Cleveland Clinic | WOSU Radio

Cleveland Clinic

Across the U.S., many doctors, nurses and other health care workers have remained silent about what is being called an epidemic of violence against them.

The violent outbursts come from patients and patients' families. And for years, it has been considered part of the job.

When you visit the Cleveland Clinic emergency department these days — whether as a patient, family member or friend — a large sign directs you toward a metal detector.

Jarun Ontakrai / Shutterstock

President Trump announced a new plan to end the HIV epidemic in America by 2030 in his State of the Union address Tuesday. Ohio is one major target of the initiative.

If you made a New Year's resolution to be more healthy - maybe drop some pounds - then this story is for you. A new national survey from the Cleveland Clinic shows that Americans, by and large, are concerned about their weight and worried about heart disease. But are they doing something about it? That's another story.

More than 70 percent of the roughly 1,000 adults surveyed said they were worried about their weight, but less than half had made changes to their diet in order to lose weight. And carrying those extra pounds is putting them in jeopardy of serious health problems. 

With the first legal sale of medical marijuana in Ohio expected to occur as early as next week, the Cleveland Clinic wants its patients to know that its doctors will not be prescribing it. 

Dr. Paul Terpeluk, Medical Director of Employee Health Services at the Cleveland Clinic, said many of the Clinic's patients have asked whether they can get a script for medical marijuana. For now, he said, the official answer is: "Not yet."

Amanita phalloides, commonly known as death caps, account for the majority of fatal mushroom poisonings worldwide.

Health agencies are warning Ohioans of an increase in poisonous mushrooms growing in the area. The humid summer caused mushrooms of all kinds to bloom in large numbers, and the Cleveland Clinic says eating toxic ones can cause serious health problems.

The Cleveland Clinic is the first hospital in the nation to use a new generation of robotics to make prostate surgeries less invasive.

Dr. Jihad Kaouk performed three successful surgeries last Friday using the Single Port SP Robot. The robot removed one enlarged prostate and two that were cancerous.

Dr. Kaouk says these procedures normally require about five cuts, but the new robot makes one small incision, causing patients less pain and allowing for a quicker recovery.

The Cleveland Clinic has announced it will expand a program that collects tissue and fluid samples from patients for research purposes. It’s called the Biobank.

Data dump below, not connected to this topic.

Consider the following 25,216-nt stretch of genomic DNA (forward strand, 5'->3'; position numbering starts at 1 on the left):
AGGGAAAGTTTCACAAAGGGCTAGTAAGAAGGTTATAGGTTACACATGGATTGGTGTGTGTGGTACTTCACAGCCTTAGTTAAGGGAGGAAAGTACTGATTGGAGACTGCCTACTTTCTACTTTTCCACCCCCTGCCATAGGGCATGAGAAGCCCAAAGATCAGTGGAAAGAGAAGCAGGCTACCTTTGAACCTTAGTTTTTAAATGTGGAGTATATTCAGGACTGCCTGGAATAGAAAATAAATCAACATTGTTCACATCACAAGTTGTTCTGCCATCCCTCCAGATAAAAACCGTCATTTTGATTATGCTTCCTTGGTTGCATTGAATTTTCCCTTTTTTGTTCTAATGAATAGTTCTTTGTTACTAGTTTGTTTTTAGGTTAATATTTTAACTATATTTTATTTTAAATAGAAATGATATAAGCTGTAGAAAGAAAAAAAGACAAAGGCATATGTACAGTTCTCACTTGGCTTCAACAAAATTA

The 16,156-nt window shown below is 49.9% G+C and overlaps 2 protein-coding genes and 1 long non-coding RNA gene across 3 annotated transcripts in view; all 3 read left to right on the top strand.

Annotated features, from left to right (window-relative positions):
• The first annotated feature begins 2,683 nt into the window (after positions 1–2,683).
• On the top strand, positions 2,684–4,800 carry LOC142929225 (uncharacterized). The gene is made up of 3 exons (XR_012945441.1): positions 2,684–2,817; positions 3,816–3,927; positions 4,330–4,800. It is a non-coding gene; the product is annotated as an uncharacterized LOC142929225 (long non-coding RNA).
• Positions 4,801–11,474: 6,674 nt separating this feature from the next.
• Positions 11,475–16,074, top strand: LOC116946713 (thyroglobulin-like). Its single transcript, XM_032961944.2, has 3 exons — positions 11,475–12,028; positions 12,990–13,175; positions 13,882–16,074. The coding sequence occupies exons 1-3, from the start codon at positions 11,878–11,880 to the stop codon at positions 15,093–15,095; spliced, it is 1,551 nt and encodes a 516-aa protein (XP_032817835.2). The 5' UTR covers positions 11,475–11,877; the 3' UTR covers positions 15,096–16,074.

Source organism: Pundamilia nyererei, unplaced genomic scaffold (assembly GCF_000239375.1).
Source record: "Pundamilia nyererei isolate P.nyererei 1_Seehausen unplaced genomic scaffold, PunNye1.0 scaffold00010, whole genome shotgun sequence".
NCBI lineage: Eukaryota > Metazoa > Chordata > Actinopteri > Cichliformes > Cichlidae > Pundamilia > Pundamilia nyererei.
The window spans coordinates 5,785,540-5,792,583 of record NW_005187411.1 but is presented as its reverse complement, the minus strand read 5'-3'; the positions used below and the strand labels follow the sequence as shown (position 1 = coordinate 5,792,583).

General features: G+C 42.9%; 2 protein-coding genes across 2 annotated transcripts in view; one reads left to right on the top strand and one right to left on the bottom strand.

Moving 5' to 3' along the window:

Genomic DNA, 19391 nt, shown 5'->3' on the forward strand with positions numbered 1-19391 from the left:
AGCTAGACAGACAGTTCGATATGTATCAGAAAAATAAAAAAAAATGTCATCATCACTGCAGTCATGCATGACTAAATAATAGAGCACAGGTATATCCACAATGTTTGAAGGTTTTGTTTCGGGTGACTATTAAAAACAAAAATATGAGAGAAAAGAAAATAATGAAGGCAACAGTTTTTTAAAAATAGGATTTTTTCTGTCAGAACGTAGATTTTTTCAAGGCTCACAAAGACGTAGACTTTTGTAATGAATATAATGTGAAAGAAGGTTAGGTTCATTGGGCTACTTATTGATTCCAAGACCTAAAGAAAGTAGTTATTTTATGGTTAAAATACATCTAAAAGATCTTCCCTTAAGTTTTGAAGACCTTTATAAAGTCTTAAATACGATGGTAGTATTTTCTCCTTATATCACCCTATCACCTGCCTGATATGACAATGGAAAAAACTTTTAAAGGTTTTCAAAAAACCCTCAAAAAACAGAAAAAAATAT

The city's largest health care employer is making moves to attract health-tech startups to the city.

Jeff St. Clair / WKSU

Nearly 25 million Americans , about 8 percent of the population,  have asthma. It affects more than 1 million Ohioans.

While people suffering from asthma may not be aware of it, a Cleveland researcher has discovered that there's a potentially protective aspect of the disease.

Akron neighborhood
Dan Konik / Ohio Public Radio

State lawmakers are gearing up for another round in the fight over renewable energy mandates.

Opponents say they’re a financial burden; supporters say they help cut down on air pollution, which then improves respiratory health.

The list of charities and nonprofits that have canceled fundraising events at Mar-a-Lago continues to grow. At least 20 groups now have pulled out of galas that had been scheduled for President Trump's country club in Palm Beach, Fla.

In announcing the cancellations, many of the groups cited the controversy surrounding Trump's recent comments that "both sides were to blame" for the violence that occurred during a white supremacists' rally in Charlottesville, Va.

Cleveland Clinic

The Cleveland Clinic says it will pull an annual fundraiser from Donald Trump's Mar-a-Lago resort after all.

Wikimedia Commons

Three Ohio industry leaders were among those sitting on President Trump's economic advisory panels, which were abruptly dissolved Wednesday. 

Dr. Suha Abushamma (center) at a press conference on Tuesday discussing her return to the U.S.
Timothy P. Dubravetz / Ideastream

The Cleveland Clinic resident who was not allowed to return to the U.S. because of President Trump’s travel ban is back in Cleveland.

Doctors at the Cleveland Clinic are set Monday to discuss details about the first uterus transplant performed in the U.S.